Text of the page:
UK cost watchdog says Pfizer's Ibrance too pricey
- The National Institute for Health and Care Excellence, a U.K. drug cost watchdog, has dealt Pfizer a setback, provisionally judging its important breast cancer drug Ibrance (palbociclib) as too expensive to cover.
- In a draft guidance which has yet to be confirmed, NICE states Ibrance's cost is too high in relation to its potential benefits. According to the agency, a full course of therapy with Ibrance costs £79,650, or about $99,500.
- NICE is known for slapping back costly drugs, even if initial trials have shown clinical benefit for patients. Pfizer's Ibrance is an important oncology asset for the pharma giant, but almost all of its sales to date have come from the U.S. market.
Pfizer has a lot riding on Ibrance, which has become its top-selling cancer treatment in short order. But competition from Novartis and Eli Lilly is looming as their respective drugs inch toward markets.
Winning over physicians in the U.S. and rolling out the drug in Europe will help build up Pfizer's first mover advantage in the drug class, Pfizer executives suggested on an investor call last month.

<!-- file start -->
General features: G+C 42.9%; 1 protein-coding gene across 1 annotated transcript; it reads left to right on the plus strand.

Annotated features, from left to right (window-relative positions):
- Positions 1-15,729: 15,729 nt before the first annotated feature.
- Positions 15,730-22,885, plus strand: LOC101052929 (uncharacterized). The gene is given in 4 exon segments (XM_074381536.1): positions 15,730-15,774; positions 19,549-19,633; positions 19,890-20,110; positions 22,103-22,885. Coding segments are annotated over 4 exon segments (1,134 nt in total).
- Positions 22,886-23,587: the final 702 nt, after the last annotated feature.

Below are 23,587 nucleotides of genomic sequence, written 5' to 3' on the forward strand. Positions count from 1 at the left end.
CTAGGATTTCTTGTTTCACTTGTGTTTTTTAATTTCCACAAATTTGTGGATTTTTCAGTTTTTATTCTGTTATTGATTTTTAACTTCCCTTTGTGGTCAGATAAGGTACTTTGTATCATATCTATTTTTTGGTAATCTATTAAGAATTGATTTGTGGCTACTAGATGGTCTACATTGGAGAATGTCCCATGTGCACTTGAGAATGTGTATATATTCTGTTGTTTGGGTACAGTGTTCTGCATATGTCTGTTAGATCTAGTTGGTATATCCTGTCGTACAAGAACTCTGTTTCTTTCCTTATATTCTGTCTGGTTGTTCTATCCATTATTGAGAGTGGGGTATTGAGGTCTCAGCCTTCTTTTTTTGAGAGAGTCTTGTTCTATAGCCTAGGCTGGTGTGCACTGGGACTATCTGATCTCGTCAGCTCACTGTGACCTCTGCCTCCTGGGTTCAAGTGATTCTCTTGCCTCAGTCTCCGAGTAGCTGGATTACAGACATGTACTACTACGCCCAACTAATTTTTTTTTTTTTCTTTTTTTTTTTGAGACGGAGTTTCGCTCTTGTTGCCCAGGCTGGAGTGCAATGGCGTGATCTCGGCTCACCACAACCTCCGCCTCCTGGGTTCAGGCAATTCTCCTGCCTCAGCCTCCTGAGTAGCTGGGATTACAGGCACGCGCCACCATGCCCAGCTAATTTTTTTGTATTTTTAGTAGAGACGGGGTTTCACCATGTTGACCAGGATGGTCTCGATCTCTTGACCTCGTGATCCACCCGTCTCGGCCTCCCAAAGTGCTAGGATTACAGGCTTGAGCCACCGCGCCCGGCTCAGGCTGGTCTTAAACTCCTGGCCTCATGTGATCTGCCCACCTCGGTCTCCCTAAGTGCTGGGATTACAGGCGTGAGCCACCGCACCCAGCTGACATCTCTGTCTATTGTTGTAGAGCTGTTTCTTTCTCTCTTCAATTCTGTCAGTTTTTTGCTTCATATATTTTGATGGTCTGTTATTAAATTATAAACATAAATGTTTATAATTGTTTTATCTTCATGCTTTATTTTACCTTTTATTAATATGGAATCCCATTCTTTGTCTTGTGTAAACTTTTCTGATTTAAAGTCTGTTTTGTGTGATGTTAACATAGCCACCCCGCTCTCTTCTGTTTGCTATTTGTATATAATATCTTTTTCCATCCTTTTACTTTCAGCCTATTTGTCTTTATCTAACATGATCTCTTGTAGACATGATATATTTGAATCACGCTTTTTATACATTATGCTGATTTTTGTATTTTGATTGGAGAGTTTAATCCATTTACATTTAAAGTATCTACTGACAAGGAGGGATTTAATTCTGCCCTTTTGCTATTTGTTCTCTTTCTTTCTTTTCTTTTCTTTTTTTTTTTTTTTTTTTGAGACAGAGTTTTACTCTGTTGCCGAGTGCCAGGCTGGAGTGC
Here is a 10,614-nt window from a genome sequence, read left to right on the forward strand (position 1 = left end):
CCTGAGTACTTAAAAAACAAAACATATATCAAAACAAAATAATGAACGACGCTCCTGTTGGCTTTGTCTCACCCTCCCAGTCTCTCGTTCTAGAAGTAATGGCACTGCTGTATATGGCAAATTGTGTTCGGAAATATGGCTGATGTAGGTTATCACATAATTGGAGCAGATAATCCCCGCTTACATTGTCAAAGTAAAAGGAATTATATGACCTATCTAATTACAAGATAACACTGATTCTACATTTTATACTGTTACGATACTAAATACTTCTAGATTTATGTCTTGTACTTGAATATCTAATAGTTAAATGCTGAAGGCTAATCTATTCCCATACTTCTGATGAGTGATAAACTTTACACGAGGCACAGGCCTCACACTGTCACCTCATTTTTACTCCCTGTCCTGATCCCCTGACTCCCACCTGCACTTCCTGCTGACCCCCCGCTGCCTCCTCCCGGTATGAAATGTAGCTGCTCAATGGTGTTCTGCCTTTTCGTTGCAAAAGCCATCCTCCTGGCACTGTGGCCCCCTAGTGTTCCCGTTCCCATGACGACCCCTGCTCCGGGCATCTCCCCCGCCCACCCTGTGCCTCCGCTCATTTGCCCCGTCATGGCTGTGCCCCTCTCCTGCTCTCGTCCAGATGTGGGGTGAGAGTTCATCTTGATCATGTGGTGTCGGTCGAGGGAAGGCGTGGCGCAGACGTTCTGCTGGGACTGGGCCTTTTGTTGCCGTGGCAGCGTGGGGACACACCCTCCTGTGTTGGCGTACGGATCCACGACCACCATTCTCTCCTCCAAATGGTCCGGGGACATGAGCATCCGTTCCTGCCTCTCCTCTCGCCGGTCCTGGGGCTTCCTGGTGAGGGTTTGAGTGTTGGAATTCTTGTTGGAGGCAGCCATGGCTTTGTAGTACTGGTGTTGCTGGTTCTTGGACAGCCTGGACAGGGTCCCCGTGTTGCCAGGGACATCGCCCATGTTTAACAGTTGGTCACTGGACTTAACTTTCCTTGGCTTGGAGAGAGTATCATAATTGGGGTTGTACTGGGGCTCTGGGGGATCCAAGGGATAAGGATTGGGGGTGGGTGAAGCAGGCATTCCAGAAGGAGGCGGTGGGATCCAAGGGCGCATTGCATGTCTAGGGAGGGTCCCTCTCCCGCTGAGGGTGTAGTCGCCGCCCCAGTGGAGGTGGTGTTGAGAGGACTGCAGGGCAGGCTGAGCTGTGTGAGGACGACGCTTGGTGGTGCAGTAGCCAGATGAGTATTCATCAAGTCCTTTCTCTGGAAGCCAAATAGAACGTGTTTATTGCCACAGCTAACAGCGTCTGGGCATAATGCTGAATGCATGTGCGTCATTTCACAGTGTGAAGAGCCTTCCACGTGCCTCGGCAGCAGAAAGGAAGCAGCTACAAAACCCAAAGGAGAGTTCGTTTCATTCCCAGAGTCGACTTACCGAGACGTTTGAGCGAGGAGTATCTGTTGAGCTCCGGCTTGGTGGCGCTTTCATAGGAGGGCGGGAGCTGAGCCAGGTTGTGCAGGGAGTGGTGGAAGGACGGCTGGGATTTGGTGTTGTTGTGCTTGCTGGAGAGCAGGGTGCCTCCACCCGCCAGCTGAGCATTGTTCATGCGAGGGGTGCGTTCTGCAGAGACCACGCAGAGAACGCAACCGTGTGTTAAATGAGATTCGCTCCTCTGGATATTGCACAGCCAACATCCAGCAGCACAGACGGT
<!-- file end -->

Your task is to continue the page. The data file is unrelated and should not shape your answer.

Ibrance is the first CDK 4/6 inhibitor to win approval in Europe, securing an okay for treatment of HR+, HER2- locally advanced or metastatic breast cancer last November.
In a statement on its decision, NICE noted data which showed Ibrance extended progression-free survival by an average of 10 months, but wanted to see more evidence on potential overall survival benefits.
"The committee needs more evidence of the drug’s impact on overall survival of people with breast cancer," said Carole Longson, director of the Centre for Health Technology Assessment at NICE, "However, even when allowing for these potential benefits, it was still not enough to make palbociclib cost effective at its current price."
NICE's recommendation remains a draft version for now. Comments on the guidance are due Feb. 24 and a second appraisal committee meeting is set for Apr. 6. Pfizer could still negotiate an agreement with NICE to secure coverage for Ibrance.
Besides Pfizer, other groups were disappointed in the judgment.
"It is very disappointing that palbociclib is not being made available to patients, but cost is the limiting factor. If the manufacturer, NICE and NHS England can find a way of making this treatment available for patients, they will substantially improve the lives of patients with breast cancer," said Nicholas Turner, team leader in molecular oncology at the Institute of Cancer Research, a U.K.-based organization.
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